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Clin Child Fam Psychol Rev. 2007 Dec;10(4):352-72.

Disorder-specific effects of CBT for anxious and depressed youth: a meta-analysis of candidate mediators of change.

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  • 1Department of Psychology, Rutgers, The State University of New Jersey, 152 Frelinghuysen Road, Piscataway, NJ 08854, USA. BrianChu@rci.Rutgers.edu

Abstract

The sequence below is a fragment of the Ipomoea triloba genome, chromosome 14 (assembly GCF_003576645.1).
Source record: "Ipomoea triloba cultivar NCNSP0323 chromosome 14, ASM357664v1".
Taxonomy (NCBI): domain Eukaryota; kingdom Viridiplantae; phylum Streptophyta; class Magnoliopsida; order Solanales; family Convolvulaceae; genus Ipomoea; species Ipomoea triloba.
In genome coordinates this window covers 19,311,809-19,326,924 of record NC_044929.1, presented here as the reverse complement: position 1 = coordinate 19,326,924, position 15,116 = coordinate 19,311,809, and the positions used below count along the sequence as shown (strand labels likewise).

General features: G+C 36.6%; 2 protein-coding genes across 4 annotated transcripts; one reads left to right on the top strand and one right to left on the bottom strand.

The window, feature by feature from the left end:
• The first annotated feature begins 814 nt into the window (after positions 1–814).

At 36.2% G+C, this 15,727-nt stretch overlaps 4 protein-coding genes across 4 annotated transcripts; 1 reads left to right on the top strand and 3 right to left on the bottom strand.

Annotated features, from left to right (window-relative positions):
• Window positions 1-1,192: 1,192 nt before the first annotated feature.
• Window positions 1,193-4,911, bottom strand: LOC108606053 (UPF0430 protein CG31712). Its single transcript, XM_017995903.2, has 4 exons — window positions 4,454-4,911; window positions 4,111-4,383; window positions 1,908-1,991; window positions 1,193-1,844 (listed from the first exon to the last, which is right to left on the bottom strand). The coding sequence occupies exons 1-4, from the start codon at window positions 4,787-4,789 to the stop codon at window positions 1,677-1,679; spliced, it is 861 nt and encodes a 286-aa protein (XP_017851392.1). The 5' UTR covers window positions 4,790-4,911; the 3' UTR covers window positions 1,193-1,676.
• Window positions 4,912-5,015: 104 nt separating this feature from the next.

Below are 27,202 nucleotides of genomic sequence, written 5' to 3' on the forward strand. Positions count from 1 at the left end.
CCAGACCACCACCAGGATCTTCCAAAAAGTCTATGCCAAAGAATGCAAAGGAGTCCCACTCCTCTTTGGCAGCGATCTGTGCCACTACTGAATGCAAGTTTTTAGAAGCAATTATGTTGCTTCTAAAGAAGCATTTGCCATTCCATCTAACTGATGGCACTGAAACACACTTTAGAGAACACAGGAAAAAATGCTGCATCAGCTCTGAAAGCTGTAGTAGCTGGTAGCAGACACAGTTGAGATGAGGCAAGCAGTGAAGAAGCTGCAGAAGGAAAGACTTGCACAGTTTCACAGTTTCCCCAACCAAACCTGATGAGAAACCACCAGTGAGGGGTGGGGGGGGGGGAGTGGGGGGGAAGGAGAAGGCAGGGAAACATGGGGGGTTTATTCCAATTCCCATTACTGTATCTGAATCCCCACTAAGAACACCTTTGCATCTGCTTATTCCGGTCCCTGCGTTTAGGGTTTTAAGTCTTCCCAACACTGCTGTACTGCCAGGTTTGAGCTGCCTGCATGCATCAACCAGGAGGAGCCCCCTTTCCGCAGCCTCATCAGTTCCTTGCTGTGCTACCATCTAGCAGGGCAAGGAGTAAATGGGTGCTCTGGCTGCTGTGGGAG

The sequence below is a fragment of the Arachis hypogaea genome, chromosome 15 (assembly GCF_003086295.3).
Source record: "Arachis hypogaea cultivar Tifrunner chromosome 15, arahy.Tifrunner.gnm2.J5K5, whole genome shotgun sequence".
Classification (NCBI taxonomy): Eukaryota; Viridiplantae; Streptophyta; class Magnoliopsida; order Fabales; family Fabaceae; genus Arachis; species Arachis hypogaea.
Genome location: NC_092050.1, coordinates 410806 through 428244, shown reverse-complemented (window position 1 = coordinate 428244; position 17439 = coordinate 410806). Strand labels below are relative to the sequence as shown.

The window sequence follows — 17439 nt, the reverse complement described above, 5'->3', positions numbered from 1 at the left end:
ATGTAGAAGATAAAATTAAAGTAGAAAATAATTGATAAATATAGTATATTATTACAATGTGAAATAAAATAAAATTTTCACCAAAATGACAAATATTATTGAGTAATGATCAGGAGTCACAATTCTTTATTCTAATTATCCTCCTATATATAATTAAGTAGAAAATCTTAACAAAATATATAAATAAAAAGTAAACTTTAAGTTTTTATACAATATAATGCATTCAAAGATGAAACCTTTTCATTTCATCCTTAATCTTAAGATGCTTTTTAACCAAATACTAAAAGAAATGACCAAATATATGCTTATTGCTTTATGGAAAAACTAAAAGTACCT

The commonalities between anxiety and depression have been discussed before, but few have delineated the potentially different mechanisms through which treatments work for these populations. The current study conducted a comprehensive review of child and adolescent randomized clinical trials that tested cognitive-behavioral therapy (CBT) for anxiety or depression. All studies were required to have assessed both treatment outcomes and at least one theory-specific process target, including behavioral, physiological, cognitive, and coping variables. Using a meta-analytic approach, CBT demonstrated positive treatment gains across anxiety, depression, and general functioning outcomes. CBT for anxiety also produced moderate to large effects across behavioral, physiological, cognitive, and coping processes, with behavioral targets demonstrating potentially the greatest change. CBT for depression produced small effects for cognitive processes but nonsignificant effects for behavioral and coping variables. Findings were generally consistent with CB theory but suggest potentially different mediators in the treatment of anxiety and depression. Results are discussed in terms of implications for mechanisms research, theories of change, and treatment development.

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